Cameron says he will back increase in UK minimum wage
COVENTRY, England (Reuters) - Prime Minister David Cameron said on Tuesday he was ready to raise the minimum wage by an above-inflation three percent, in line with a recommendation made by the government's advisers last month.
The Low Pay Commission has said the minimum wage should rise to 6.50 pounds, an increase above the rate of inflation for the first time in more than five years.
"I look forward to accepting this recommendation," Cameron said during a visit to the Midlands city of Coventry. "It means that as we recover from the great recession, hard-working people on the minimum wage - who have suffered during the tough times - can know they will share in the recovery."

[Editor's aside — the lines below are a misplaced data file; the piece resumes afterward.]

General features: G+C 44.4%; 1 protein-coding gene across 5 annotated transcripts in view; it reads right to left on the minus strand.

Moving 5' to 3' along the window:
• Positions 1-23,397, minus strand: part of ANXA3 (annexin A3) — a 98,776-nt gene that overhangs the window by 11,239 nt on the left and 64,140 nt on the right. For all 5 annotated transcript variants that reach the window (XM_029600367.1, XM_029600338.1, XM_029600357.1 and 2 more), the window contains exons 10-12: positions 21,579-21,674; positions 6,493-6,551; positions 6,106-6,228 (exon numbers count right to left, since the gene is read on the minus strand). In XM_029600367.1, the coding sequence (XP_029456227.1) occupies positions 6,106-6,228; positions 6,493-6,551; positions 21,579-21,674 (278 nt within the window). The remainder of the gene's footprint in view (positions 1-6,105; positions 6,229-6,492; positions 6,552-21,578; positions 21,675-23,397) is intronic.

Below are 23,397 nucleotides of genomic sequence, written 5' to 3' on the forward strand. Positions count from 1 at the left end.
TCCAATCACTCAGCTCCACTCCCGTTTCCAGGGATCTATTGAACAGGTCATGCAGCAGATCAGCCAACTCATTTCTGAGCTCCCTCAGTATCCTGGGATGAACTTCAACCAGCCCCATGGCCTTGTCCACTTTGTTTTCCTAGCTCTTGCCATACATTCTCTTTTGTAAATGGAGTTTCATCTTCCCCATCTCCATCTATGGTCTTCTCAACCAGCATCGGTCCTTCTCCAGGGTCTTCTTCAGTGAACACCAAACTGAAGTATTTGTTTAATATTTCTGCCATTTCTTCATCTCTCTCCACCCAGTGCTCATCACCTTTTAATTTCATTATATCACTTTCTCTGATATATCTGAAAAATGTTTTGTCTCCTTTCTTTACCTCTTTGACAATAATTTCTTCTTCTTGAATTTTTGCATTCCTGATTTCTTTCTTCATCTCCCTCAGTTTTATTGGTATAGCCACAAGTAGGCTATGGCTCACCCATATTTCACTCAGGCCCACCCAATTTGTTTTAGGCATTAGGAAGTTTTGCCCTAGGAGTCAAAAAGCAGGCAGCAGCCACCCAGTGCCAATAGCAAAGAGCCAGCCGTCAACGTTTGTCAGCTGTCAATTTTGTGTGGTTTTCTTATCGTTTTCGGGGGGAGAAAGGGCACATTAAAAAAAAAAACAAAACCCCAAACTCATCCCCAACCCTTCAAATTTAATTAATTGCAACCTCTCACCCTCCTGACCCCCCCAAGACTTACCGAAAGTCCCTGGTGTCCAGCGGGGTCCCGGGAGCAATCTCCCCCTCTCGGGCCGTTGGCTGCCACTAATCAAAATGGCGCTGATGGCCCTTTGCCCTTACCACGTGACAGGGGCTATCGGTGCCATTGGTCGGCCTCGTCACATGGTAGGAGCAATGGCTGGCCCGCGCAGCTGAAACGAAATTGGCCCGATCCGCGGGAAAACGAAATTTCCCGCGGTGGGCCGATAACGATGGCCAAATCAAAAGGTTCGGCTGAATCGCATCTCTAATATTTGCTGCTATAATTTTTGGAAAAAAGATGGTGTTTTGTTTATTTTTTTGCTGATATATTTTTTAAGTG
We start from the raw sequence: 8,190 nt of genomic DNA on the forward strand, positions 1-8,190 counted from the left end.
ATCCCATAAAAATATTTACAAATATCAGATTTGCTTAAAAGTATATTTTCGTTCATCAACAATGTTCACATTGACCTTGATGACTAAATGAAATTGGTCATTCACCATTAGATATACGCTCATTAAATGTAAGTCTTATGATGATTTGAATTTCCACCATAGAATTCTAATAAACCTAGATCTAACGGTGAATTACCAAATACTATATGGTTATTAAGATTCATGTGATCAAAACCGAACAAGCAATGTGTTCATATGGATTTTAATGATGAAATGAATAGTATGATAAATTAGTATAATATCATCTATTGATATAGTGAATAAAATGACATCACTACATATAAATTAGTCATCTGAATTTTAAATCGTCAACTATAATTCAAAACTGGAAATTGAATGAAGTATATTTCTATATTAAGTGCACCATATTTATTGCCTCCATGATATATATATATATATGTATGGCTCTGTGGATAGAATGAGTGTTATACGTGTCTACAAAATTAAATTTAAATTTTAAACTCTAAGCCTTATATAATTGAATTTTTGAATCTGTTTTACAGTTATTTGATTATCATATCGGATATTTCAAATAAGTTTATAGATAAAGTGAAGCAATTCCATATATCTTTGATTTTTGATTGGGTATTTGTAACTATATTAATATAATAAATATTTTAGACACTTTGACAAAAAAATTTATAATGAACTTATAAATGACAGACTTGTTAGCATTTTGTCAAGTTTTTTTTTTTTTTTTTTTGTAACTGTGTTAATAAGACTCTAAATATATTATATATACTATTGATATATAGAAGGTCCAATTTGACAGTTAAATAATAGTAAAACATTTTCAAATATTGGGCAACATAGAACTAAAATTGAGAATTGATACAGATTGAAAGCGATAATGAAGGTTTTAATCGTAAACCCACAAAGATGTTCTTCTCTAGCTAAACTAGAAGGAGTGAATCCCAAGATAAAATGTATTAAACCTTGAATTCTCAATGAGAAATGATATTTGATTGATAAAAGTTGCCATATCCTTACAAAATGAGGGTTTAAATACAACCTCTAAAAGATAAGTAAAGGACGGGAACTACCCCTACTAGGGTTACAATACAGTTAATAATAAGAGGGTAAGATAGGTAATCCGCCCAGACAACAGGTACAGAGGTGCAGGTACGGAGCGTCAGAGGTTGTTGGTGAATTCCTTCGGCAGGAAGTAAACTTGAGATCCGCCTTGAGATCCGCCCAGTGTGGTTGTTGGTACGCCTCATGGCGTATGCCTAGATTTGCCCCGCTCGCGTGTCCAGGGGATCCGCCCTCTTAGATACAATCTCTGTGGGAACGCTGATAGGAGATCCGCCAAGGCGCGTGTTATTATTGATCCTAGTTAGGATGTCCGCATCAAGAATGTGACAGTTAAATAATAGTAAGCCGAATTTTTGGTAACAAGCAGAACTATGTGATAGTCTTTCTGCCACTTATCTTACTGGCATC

Once formally accepted by the government, the rise would take effect in October, around six months before the next general election in 2015 where living standards are likely to be a key issue.
- Tweet this
- Share this
- Digg this
- Cameron shifts tack on constitutional shake-up to mollify Scots
- Nationalists push for Irish unity vote after 'inspiring' Scottish referendum
- More Ukrainian soldiers killed, Poroshenko defends peace plan
- India gets its first transgender TV news anchor - newspaper
- Exclusive - Iran seeks give and take on Islamic State militants, nuclear programme